Theresa Papola describes herself as a "nontraditional student." She's 42 with two boys at Hudson Middle School.
Once upon a time, she tended to passengers on Pan-American flights. "The company went bankrupt, I had babies," she said. And years later she ended up here, on the New Port Richey campus of Pasco-Hernando Community College.
Going back to college can almost feel like being born again. Older students often bring wisdom and leadership to the campus. And Wednesday afternoon, the middle of Peace Week, Theresa Papola found herself the center of attention.
She had read about an international project where people paint peace slogans and inspirational pictures on ceramic tiles. She brought the idea — along with paint, tile and brushes — to a shaded area in front of the college's modern conference center. And to her surprise, the people came … and came … and came. Even the Buddhist monks who spent days creating a delicate sand mandala inside the center came out to express themselves on tile.
That was really cool.
Peace Week featured enough positive vibration to rattle the most cynical heart. And it brought visitors to a campus that has become an oasis in an otherwise bland landscape. If you haven't been there lately, take a look. It's especially enjoyable from the bench I found near the gym and the library, a few feet from a signpost that read Que la Paz Prevalezca en la Tierra. On the other side, Japanese script proclaimed the same message: May peace prevail on earth.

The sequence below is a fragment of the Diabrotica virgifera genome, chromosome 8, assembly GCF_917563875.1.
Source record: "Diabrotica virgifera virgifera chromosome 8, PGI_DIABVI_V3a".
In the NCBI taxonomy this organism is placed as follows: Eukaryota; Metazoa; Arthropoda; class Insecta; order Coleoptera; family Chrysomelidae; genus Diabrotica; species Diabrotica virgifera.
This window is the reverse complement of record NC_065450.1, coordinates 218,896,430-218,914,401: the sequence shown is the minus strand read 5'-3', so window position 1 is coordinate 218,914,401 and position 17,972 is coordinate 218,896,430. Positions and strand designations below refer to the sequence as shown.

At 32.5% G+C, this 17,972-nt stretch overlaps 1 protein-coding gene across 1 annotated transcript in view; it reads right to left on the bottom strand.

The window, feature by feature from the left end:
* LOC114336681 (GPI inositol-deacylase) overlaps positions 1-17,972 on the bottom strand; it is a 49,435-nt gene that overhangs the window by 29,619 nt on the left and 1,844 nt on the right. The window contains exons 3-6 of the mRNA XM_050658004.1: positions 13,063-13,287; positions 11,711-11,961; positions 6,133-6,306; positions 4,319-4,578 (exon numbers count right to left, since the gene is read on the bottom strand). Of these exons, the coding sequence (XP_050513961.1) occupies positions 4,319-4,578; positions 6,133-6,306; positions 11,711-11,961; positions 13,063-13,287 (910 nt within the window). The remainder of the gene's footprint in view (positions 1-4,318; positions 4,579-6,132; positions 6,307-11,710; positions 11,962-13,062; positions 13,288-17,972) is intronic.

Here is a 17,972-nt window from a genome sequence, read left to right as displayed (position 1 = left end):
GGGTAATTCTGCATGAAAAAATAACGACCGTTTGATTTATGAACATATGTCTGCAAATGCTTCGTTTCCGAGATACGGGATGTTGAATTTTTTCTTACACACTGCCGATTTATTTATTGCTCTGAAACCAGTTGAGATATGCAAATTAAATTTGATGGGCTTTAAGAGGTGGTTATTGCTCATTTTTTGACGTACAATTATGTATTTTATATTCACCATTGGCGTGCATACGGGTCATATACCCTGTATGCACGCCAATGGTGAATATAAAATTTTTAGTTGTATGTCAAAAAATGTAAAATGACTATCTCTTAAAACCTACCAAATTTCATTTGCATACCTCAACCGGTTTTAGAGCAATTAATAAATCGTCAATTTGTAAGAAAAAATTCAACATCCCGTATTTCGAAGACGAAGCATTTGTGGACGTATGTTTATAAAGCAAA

A similar spirit greeted me at the University of Texas many moons ago. Gentle souls in tie-dyed shirts and embroidered jeans danced in circles with tambourines, burned incense (and other things) and opened fingers to flash a V for peace at the drop of a hat. They occasionally placed flowers in the barrels of the M-1 rifles that ROTC students carried during drills. I found this particularly amusing, since most of us cadets were in the program for the draft deferment.
Things changed in my second year at the school. Bomb threats forced evacuation of the ROTC building. No more flowers in gun barrels. Anti-war gatherings ended with tear gas and clubbings. The V gave way to a single finger as police dragged bloody protestors to jail.
"Give peace a chance" was a nice little slogan, but it got lost in the anger and frustration many students felt over their government's escalation of a war on the other side of the world — not to mention its war on them.
Today our soldiers fight a different war on the other side of the world. Once again the population is divided over a policy of occupation and violence.
Peace Week played to rave reviews. My fear is what comes next.